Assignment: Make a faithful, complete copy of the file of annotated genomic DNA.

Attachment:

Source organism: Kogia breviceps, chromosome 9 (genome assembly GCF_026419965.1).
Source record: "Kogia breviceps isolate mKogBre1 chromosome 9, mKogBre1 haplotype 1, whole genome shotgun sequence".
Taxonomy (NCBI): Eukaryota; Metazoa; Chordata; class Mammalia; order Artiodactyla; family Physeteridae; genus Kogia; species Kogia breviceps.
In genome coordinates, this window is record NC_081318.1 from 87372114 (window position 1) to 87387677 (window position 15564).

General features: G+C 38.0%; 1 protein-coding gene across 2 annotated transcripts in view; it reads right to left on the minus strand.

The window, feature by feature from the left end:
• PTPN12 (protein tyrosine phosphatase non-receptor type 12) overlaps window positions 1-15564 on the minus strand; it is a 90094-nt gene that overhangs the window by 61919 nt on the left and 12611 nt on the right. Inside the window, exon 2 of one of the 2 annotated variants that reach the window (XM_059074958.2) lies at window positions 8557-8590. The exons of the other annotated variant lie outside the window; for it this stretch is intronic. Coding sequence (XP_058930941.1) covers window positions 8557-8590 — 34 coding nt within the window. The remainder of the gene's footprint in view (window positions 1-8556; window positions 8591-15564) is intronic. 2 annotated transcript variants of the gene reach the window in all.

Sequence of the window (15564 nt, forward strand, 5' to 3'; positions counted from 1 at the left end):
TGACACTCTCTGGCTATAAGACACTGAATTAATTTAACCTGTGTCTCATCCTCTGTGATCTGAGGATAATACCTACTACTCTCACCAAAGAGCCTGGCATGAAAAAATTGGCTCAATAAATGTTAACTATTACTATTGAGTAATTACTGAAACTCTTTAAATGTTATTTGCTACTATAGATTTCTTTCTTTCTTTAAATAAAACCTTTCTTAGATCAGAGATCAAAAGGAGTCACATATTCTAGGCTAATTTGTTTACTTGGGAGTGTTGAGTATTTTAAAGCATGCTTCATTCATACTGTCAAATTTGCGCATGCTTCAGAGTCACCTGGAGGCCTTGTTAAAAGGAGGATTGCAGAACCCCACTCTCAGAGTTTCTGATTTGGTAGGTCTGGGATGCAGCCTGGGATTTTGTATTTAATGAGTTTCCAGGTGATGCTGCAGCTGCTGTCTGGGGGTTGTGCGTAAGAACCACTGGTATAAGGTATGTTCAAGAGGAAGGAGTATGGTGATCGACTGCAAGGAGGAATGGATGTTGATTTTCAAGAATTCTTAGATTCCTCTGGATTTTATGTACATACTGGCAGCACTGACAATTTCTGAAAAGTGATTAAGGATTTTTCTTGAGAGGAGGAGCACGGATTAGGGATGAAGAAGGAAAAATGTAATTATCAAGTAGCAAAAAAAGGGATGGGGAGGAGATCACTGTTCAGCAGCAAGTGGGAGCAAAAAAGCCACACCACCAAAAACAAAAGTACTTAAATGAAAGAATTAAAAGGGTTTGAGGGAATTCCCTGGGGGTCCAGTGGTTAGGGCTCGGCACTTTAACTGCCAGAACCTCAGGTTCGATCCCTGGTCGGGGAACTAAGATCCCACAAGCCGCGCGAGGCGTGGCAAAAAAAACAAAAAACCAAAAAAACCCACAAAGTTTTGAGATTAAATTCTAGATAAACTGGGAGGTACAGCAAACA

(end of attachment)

Source organism: Kogia breviceps, chromosome 9 (genome assembly GCF_026419965.1).
Source record: "Kogia breviceps isolate mKogBre1 chromosome 9, mKogBre1 haplotype 1, whole genome shotgun sequence".
Taxonomy (NCBI): Eukaryota; Metazoa; Chordata; class Mammalia; order Artiodactyla; family Physeteridae; genus Kogia; species Kogia breviceps.
In genome coordinates, this window is record NC_081318.1 from 87372114 (window position 1) to 87387677 (window position 15564).

General features: G+C 38.0%; 1 protein-coding gene across 2 annotated transcripts in view; it reads right to left on the minus strand.

The window, feature by feature from the left end:
• PTPN12 (protein tyrosine phosphatase non-receptor type 12) overlaps window positions 1-15564 on the minus strand; it is a 90094-nt gene that overhangs the window by 61919 nt on the left and 12611 nt on the right. Inside the window, exon 2 of one of the 2 annotated variants that reach the window (XM_059074958.2) lies at window positions 8557-8590. The exons of the other annotated variant lie outside the window; for it this stretch is intronic. Coding sequence (XP_058930941.1) covers window positions 8557-8590 — 34 coding nt within the window. The remainder of the gene's footprint in view (window positions 1-8556; window positions 8591-15564) is intronic. 2 annotated transcript variants of the gene reach the window in all.

Sequence of the window (15564 nt, forward strand, 5' to 3'; positions counted from 1 at the left end):
TGACACTCTCTGGCTATAAGACACTGAATTAATTTAACCTGTGTCTCATCCTCTGTGATCTGAGGATAATACCTACTACTCTCACCAAAGAGCCTGGCATGAAAAAATTGGCTCAATAAATGTTAACTATTACTATTGAGTAATTACTGAAACTCTTTAAATGTTATTTGCTACTATAGATTTCTTTCTTTCTTTAAATAAAACCTTTCTTAGATCAGAGATCAAAAGGAGTCACATATTCTAGGCTAATTTGTTTACTTGGGAGTGTTGAGTATTTTAAAGCATGCTTCATTCATACTGTCAAATTTGCGCATGCTTCAGAGTCACCTGGAGGCCTTGTTAAAAGGAGGATTGCAGAACCCCACTCTCAGAGTTTCTGATTTGGTAGGTCTGGGATGCAGCCTGGGATTTTGTATTTAATGAGTTTCCAGGTGATGCTGCAGCTGCTGTCTGGGGGTTGTGCGTAAGAACCACTGGTATAAGGTATGTTCAAGAGGAAGGAGTATGGTGATCGACTGCAAGGAGGAATGGATGTTGATTTTCAAGAATTCTTAGATTCCTCTGGATTTTATGTACATACTGGCAGCACTGACAATTTCTGAAAAGTGATTAAGGATTTTTCTTGAGAGGAGGAGCACGGATTAGGGATGAAGAAGGAAAAATGTAATTATCAAGTAGCAAAAAAAGGGATGGGGAGGAGATCACTGTTCAGCAGCAAGTGGGAGCAAAAAAGCCACACCACCAAAAACAAAAGTACTTAAATGAAAGAATTAAAAGGGTTTGAGGGAATTCCCTGGGGGTCCAGTGGTTAGGGCTCGGCACTTTAACTGCCAGAACCTCAGGTTCGATCCCTGGTCGGGGAACTAAGATCCCACAAGCCGCGCGAGGCGTGGCAAAAAAAACAAAAAACCAAAAAAACCCACAAAGTTTTGAGATTAAATTCTAGATAAACTGGGAGGTACAGCAAACA